New report shows differing perceptions of workplace sexism

A YouGov survey of 800 HR decision-makers commissioned by the Young Women's Trust on women's experiences at work, has found that nearly half of female HR directors think their workplace is sexist compared to only a quarter of men. 

Responding to the report, Chloe Chambraud, Business in the Community's interim gender equality director, said.

"The perceptions gap between men and women, highlighted in the Young Women’s Trust survey, is a real obstacle to solving gender inequality.   Many men are oblivious to the barriers encountered by women such as unfairness in pay, access to career progression or work-life balance issues and this is supported by our research, which shows that three-quarters of men think that there is equal pay in their organisation compared to less than half of women (45%).

Next year’s gender pay gap legislation, which will require large employers to publish their gender pay gap, will reveal the true extent of gender inequality, driving HR directors and decision-makers to face up to the reality in their own organisation.”


The survey report also says that three in five employers (63%) agreed that sexism still exists in the workplace, with a third admitting women face prejudice and discrimination because of their gender in their own workplace.  The number of women saying their workplace was sexist was much higher, at 40%.  10% of organisations with 250 or more employees said there had been formal reports of sexual harassment in their workplace and 12%  said they were aware of incidents that had gone unreported.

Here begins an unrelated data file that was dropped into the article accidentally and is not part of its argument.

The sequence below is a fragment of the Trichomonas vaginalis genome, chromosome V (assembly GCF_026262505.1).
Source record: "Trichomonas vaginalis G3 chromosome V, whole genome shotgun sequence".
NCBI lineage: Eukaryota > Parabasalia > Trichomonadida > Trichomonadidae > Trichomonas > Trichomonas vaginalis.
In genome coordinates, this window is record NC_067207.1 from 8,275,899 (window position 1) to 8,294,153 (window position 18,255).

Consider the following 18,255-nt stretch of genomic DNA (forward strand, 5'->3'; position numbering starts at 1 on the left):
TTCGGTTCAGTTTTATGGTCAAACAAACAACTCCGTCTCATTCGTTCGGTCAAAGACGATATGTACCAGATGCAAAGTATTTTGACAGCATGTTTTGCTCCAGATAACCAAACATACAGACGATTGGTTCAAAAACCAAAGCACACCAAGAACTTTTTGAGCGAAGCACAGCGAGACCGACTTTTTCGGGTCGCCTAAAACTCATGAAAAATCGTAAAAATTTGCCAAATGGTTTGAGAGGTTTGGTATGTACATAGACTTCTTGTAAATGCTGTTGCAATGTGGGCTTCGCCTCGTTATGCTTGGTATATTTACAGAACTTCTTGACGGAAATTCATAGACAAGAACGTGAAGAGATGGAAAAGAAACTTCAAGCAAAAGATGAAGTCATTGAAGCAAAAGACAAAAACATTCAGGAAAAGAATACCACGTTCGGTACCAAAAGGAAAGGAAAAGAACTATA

This comes as a Supreme Court ruling found employment tribunal fees to be unlawful, following a challenge from public sector union Unison. Now employees will once more be able to take on employers over workplace sexual harassment without worrying about having to pay huge sums. While tribunal fees were in place, the number of women reporting sexual harassment at work fell dramatically, despite calls to helplines increasing.

Young Women’s Trust is a charity that supports and represents women in England and Wales aged 16-30 trapped by low or no pay and facing a life of poverty. The charity provides services and runs campaigns to make sure that the talents of young women don't go to waste.